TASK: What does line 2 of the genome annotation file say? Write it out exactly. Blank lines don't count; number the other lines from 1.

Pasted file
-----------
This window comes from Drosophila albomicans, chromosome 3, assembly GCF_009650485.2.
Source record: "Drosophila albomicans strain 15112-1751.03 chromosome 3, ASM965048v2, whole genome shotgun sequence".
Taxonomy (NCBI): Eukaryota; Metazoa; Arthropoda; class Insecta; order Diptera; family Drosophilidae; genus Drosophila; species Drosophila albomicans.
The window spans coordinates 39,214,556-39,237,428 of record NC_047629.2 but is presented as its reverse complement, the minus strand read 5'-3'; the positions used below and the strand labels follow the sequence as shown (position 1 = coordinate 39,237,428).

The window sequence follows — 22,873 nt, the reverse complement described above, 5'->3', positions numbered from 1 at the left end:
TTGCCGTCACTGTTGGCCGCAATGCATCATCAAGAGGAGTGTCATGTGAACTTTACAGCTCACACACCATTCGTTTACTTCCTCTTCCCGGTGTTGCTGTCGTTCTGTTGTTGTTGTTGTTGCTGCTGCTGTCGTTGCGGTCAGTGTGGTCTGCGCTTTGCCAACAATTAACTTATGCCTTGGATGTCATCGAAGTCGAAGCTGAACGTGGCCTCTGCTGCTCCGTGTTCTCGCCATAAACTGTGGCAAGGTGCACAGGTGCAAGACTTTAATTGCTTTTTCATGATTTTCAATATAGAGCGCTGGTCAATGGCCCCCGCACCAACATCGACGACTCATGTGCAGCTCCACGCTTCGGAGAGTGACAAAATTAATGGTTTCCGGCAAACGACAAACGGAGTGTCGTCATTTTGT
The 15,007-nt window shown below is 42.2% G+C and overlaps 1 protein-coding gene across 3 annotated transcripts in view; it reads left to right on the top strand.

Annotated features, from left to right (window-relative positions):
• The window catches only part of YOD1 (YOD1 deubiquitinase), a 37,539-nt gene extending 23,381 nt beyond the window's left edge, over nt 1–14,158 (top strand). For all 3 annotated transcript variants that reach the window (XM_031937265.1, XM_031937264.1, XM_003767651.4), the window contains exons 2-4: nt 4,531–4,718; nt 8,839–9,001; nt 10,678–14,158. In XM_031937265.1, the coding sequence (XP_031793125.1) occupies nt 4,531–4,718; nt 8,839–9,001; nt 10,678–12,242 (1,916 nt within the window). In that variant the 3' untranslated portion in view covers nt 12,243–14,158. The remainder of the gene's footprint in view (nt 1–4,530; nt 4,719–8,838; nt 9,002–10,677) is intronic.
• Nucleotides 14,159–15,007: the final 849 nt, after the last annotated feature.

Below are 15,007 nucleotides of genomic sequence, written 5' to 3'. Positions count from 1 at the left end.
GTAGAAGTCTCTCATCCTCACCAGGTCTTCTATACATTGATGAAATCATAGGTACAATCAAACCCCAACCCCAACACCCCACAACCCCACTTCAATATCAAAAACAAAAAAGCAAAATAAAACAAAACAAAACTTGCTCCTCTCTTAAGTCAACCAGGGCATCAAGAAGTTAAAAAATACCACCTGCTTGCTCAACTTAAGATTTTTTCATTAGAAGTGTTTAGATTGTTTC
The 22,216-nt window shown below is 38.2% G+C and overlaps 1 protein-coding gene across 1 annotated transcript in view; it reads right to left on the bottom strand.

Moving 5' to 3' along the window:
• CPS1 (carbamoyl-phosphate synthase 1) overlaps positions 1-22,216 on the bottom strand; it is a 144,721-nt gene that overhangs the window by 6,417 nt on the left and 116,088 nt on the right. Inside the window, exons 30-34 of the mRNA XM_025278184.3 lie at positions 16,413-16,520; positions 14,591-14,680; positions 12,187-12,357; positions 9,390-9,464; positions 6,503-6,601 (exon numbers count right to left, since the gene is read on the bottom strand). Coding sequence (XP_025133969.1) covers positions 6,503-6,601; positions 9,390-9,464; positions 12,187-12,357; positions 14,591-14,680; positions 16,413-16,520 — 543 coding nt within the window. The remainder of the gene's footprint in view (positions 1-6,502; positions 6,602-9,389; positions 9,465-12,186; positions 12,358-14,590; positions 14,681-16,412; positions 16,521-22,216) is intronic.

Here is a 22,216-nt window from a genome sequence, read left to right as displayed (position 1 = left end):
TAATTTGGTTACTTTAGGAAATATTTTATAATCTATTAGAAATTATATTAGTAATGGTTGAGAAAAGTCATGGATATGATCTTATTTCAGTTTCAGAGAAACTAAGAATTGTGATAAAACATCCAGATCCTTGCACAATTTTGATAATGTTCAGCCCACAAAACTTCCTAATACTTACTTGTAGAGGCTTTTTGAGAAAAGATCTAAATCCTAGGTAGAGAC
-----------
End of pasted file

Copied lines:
Source record: "Drosophila albomicans strain 15112-1751.03 chromosome 3, ASM965048v2, whole genome shotgun sequence".